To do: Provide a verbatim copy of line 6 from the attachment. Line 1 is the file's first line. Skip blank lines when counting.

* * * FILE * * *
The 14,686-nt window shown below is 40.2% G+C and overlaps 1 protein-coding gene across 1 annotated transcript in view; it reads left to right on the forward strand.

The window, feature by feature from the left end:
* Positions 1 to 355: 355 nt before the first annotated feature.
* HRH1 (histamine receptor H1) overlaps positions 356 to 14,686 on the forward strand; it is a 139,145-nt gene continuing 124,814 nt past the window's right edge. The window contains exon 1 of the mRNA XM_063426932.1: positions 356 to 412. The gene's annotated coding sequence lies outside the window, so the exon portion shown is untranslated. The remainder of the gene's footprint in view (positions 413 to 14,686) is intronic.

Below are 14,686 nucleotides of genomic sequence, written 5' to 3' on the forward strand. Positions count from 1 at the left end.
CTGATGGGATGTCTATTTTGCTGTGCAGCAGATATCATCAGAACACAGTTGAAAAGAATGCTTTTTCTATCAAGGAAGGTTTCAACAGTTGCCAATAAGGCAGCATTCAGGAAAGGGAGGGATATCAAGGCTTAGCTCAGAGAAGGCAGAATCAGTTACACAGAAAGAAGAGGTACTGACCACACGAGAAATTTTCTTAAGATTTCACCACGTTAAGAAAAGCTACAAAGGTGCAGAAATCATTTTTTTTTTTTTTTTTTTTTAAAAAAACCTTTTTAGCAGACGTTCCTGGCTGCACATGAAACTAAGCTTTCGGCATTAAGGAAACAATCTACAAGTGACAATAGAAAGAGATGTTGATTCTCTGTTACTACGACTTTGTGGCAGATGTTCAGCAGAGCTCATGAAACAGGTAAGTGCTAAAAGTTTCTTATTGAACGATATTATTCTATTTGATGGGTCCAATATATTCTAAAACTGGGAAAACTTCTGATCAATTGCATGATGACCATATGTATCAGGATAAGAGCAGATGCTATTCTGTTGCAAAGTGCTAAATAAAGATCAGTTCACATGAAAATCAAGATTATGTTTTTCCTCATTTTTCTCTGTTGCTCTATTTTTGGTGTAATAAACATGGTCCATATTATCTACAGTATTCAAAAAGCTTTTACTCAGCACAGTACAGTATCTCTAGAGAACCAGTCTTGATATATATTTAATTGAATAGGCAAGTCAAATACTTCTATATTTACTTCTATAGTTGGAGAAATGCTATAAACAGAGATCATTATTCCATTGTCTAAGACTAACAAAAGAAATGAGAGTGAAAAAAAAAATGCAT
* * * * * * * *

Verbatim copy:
CTGATGGGATGTCTATTTTGCTGTGCAGCAGATATCATCAGAACACAGTTGAAAAGAATGCTTTTTCTATCAAGGAAGGTTTCAACAGTTGCCAATAAGGCAGCATTCAGGAAAGGGAGGGATATCAAGGCTTAGCTCAGAGAAGGCAGAATCAGTTACACAGAAAGAAGAGGTACTGACCACACGAGAAATTTTCTTAAGATTTCACCACGTTAAGAAAAGCTACAAAGGTGCAGAAATCATTTTTTTTTTTTTTTTTTTTTAAAAAAACCTTTTTAGCAGACGTTCCTGGCTGCACATGAAACTAAGCTTTCGGCATTAAGGAAACAATCTACAAGTGACAATAGAAAGAGATGTTGATTCTCTGTTACTACGACTTTGTGGCAGATGTTCAGCAGAGCTCATGAAACAGGTAAGTGCTAAAAGTTTCTTATTGAACGATATTATTCTATTTGATGGGTCCAATATATTCTAAAACTGGGAAAACTTCTGATCAATTGCATGATGACCATATGTATCAGGATAAGAGCAGATGCTATTCTGTTGCAAAGTGCTAAATAAAGATCAGTTCACATGAAAATCAAGATTATGTTTTTCCTCATTTTTCTCTGTTGCTCTATTTTTGGTGTAATAAACATGGTCCATATTATCTACAGTATTCAAAAAGCTTTTACTCAGCACAGTACAGTATCTCTAGAGAACCAGTCTTGATATATATTTAATTGAATAGGCAAGTCAAATACTTCTATATTTACTTCTATAGTTGGAGAAATGCTATAAACAGAGATCATTATTCCATTGTCTAAGACTAACAAAAGAAATGAGAGTGAAAAAAAAAATGCAT